The first full-fledged primary night with the Republican Party establishment and its liberty-loving base going head-to-head is now in the books. And there’s no spinning it – it was a bad night for the good guys.
Daniel Horowitz at Red State has a good summary of what happened:
Kentucky: Horowitz notes Matt Bevin did very well in GOP strongholds in the northern part of the state, where Ditch McConnell needs a large turnout to win this fall. Thus, he is going to have to reach out to Bevin’s base. McConnell’s re-elect numbers are probably the worst for any incumbent Republican in a very pro-GOP cycle. For example, over 90,000 more people voted in Kentucky’s uncontested Democrat primary than voted in the hotly-contested Republican primary McConnell won. That is a bad sign for McConnell this fall. As is the the fact he got the lowest percentage of the vote in a primary of any Kentucky incumbent U.S. Senator since 1938.
Georgia: Horowitz points out establishment candidates David Perdue and Congressman Jack Kingston advanced to the run-off after easily spending more money than all the other primary candidates combined, and used that money to paint themselves as conservatives. For example, the pro-amnesty Chamber of Commerce came in big (millions) for Kingston despite the fact he signed FAIR’s no-amnesty pledge. So either he’s lying to the Chamber of Commerce or he’s lying to Georgia voters.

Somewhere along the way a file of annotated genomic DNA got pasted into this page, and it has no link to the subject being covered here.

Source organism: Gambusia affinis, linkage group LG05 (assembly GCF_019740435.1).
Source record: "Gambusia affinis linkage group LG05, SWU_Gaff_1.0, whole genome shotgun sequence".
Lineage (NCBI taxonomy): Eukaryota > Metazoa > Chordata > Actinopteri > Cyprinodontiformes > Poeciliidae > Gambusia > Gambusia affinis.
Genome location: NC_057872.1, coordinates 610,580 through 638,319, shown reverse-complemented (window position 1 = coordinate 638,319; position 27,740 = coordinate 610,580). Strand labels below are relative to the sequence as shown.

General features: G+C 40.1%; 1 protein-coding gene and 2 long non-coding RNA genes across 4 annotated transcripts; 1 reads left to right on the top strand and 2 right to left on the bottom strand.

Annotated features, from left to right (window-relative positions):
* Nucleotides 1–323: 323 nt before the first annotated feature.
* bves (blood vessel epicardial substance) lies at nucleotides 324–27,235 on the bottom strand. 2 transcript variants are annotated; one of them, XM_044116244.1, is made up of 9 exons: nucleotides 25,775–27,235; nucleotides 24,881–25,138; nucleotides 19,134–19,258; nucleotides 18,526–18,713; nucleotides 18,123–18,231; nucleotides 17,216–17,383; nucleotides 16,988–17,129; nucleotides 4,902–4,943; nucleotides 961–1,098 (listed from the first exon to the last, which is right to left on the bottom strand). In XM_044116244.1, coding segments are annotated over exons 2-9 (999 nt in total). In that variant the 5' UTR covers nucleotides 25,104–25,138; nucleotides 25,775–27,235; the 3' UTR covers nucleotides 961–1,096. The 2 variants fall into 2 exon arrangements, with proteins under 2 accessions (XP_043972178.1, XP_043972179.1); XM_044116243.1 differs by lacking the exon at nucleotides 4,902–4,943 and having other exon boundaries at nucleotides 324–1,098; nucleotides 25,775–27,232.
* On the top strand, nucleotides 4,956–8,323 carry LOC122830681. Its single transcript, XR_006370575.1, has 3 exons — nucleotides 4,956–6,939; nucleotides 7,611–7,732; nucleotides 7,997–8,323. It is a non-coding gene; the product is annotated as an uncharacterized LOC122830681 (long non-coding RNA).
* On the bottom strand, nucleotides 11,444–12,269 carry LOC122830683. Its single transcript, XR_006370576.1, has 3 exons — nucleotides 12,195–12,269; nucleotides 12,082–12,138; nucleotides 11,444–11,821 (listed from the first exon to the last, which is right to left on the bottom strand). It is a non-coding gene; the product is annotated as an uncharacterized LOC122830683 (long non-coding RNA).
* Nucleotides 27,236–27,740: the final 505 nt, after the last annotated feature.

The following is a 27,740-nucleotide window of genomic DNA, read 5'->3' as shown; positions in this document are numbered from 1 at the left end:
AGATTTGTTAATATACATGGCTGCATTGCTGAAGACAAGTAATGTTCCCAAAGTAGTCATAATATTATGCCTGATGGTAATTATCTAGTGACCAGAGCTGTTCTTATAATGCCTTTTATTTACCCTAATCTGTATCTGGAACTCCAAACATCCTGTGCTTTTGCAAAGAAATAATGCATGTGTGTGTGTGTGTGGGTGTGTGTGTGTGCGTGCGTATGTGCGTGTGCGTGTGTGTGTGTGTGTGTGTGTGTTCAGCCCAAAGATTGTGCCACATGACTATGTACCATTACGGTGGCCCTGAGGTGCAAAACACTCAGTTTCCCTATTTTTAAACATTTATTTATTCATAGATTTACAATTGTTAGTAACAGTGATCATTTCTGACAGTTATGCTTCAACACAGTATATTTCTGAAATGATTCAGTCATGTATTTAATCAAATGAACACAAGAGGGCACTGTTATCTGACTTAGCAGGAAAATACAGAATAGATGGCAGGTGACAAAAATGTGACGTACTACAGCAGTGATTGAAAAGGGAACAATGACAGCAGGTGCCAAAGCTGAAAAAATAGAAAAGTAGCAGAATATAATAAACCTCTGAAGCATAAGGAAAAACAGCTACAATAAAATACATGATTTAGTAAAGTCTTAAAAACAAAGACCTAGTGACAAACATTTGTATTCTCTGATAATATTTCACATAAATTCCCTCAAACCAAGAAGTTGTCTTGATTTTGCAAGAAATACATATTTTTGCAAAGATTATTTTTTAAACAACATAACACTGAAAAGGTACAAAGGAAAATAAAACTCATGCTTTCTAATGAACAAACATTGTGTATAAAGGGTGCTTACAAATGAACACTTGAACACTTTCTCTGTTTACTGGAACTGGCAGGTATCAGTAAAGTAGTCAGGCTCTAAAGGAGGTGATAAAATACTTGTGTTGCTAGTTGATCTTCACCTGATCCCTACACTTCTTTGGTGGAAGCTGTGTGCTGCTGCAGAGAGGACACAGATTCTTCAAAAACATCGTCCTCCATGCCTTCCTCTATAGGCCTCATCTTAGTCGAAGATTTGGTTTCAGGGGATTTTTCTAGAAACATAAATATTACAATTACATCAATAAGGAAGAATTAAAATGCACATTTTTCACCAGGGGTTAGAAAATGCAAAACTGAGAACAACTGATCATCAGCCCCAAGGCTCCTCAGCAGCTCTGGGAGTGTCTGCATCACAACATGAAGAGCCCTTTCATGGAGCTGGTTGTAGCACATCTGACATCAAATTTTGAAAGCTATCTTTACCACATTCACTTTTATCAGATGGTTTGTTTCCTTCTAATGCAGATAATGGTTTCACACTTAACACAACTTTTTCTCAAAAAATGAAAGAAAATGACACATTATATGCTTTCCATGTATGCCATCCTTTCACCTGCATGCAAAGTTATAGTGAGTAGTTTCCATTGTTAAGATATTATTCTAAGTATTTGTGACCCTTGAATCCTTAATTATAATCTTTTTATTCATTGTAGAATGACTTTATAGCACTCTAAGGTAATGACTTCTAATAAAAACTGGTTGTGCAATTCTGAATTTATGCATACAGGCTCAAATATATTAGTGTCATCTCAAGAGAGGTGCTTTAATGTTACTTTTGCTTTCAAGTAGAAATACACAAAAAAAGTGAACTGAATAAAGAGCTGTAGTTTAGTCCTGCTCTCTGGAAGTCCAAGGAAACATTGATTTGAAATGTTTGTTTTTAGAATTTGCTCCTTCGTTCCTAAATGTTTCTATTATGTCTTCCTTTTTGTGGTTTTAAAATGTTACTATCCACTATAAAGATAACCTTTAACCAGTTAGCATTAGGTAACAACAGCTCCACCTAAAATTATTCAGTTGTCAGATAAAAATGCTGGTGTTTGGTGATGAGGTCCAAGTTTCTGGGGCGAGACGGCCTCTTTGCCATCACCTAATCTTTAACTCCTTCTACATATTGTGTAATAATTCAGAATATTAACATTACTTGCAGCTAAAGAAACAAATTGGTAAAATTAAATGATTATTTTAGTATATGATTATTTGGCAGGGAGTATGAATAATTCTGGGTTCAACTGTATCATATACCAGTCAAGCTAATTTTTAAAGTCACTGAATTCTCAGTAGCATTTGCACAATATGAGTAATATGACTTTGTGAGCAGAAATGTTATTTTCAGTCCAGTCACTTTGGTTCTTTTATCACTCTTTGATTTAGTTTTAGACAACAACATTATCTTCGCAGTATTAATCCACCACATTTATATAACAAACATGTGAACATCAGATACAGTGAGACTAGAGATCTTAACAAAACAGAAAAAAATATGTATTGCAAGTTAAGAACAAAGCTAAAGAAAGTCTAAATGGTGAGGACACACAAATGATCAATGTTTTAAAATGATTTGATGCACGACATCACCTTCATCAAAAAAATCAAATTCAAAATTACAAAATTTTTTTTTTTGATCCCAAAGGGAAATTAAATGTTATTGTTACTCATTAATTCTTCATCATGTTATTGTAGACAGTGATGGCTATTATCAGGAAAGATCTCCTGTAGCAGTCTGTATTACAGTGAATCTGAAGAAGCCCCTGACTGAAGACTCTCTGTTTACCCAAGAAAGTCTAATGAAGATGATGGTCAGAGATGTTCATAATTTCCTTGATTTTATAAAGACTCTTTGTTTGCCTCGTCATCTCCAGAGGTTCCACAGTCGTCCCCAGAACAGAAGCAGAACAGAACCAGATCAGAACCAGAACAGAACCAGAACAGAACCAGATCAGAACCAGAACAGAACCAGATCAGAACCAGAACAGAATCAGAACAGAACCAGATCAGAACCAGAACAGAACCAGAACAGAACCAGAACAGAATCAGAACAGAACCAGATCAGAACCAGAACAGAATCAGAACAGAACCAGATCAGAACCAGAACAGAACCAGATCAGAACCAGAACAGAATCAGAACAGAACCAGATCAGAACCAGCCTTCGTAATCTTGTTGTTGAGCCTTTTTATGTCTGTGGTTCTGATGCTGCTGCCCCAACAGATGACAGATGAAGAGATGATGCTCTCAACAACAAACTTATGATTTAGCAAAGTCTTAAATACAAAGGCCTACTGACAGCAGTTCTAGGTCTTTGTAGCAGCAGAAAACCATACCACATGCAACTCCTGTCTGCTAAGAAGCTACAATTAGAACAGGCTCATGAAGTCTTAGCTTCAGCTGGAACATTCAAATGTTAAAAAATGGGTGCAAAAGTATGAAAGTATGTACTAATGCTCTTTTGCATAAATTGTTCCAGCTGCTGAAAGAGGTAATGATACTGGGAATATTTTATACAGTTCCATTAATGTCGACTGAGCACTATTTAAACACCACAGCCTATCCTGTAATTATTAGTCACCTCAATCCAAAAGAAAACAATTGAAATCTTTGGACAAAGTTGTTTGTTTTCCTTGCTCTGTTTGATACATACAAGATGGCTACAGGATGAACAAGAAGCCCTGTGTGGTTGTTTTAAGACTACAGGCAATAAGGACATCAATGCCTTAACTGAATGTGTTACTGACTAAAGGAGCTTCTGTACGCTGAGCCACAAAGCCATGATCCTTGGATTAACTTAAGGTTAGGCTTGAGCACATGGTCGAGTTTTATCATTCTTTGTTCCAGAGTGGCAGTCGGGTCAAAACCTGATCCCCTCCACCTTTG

Pennsylvania: After spending well over a million dollars against a primary candidate who could only raise $10,000 per quarter, incumbent Bill Shuster barely managed to get over 52% of the vote. Translation: if his primary challenger, Art Halvorson (who has been on our show), had even a little more money Shuster would’ve probably lost.
Idaho: How did moderate incumbent Mike Simpson coast to victory against a solid primary opponent in a very conservative district? Horowitz answers with this: Several weeks ago, a family member of mine went to Idaho on a business trip. When he watched Fox News, all he saw was one ad after another from Mike Simpson, Mitt Romney, the Chamber of Commerce, and several big trade associations touting Simpson as a rock-ribbed conservative. “He is a leader on gun rights;” “Pelosi’s worst nightmare;” “standing up to Obama and Obamacare.” Once and a while he saw a Club for Growth ad against Simpson. He said that if he didn’t know any better from the information I gave to him, he would think Simpson was the only man in the race and a solid fighter on par with Ted Cruz. To the extent that he ever heard about Bryan Smith, it was something about a “liberal trial lawyer.”
Overall: Turnout was embarrassingly low all over the country in these primaries. Yet how many of those folks who didn’t vote will then complain this November about the lack of inspiring and courageous candidates they’re being asked to choose from?
While we don’t have to raise the money the establishment raises, at the very least we have to be able to raise (and willing to give) enough money to at least be credible. Instead we saw establishment candidates repeatedly win by running on our ideas, which we know they will then promptly abandon when they get to Washington, D.C.
Self-government begins with self. So until more of us are willing to take our civic responsibility seriously, we’ll continue to get taken for a ride by the GOP establishment. As I have been saying for a while now, Republicats and not RINOs are our main problem. RINOs are liberals and honest about it, but Republicrats are corporatists who have figured out how to steal our language and what lies to tell us in order to win elections.
Sadly, we have too many low-information voting Republicans who fall for it, if they’re even voting in the primaries at all.
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